5th June 2014
On 17th January 2011, police forced entry to a property on Urquhart Road. The appellant, Ms. Thomas, along with her co-accused TB, was found in the property although it was tenanted by someone else. Various items were recovered, including “wrapping”, a pipe, a coaster with a substance, a razor blade on the coaster and a set of scales.
Both the appellant and TB were searched. Ten bags of cocaine and 16 bags of heroin were found on TB. A key to a room in a guesthouse was found on the appellant. Inside the room was found 22 packets of heroin and 74 packets of cocaine.
Two years later on 27th August 2013, the appellant was convicted of the following charges:
“ … being concerned in the supply of heroin (charge 1) and cocaine (charge 2) on 17 January 2011 at an address in Urquhart Road and in a guest house in King Street, both Aberdeen, contrary to section 4(3)(b) of the Misuse of Drugs Act 1971. The sheriff sentenced her to a total period of 3½ years imprisonment. ”
Ms. Thomas was sentenced by the sheriff to a period of 3.5 years imprisonment. Her co-accused, TB, was made subject to a Community Payback Order.
The appeal argues that the sheriff erred in rejecting the submission of no case to answer. Originally this claim was a general one that there was insufficient evidence that the appellant had knowledge, possession or control of the drugs in the guesthouse. Furthermore, it alleged there was a lack of evidence that she was aware there was any supply operation taking place. It continued that other persons had access to the room at the guesthouse and that there was no evidence pertaining to who had owned the bag containing the large amounts of drugs. Finally, the appeal highlighted that there were no drugs found on the appellant during the police’s forced entry on 17th January 2011.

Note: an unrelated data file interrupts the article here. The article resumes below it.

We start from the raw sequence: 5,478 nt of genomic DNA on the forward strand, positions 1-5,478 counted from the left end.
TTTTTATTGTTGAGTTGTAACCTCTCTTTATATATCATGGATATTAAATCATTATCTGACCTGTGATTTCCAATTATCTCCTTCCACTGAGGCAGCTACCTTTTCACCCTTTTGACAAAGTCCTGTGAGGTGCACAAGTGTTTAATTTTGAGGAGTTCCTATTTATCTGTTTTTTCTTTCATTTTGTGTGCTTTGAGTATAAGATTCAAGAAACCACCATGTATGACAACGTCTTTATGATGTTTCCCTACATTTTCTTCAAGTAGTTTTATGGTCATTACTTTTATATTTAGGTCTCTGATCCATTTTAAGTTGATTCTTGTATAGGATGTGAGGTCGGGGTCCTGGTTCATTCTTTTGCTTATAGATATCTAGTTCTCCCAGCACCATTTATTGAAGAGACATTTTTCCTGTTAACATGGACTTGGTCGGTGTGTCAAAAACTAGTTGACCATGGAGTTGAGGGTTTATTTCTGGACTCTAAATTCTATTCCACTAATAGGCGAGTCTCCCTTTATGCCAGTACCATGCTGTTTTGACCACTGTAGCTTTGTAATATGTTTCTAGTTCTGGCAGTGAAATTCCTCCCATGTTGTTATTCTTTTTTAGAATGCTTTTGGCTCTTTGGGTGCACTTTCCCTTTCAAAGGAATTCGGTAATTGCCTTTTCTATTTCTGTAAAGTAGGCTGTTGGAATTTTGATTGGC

The appeal made a second claim that the sheriff ought not to have considered the existence of TB’S pre-existing conviction when arriving at his decision.
The respondent argued that there had been ample evidence that the appellant had been involved in the way libelled in the charges. She was found to have links to two separate addresses which contained drugs. Additionally, both quantities of drugs were found in large quantities and in close proximity to one another. The appellant was also in possession of £600 in cash and has at no point provided an explanation as to how she came into possession of the money. The respondent continued, saying it was also legitimate to infer that she had been one of the two people to rent the guest house room because to the keys to, and receipts for, the guest house room were found on her person.
The respondent admitted that it is true that a conviction of a co-accused cannot be used at the trial of a different co-accused. If the sheriff drew any inference from the existing conviction he was wrong to do so.
However, even without this the weight of TB’s conviction there is adequate evidence to infer that the appellant was involved in the supply of drugs on both original charges. Therefore, the appeal against conviction is refused.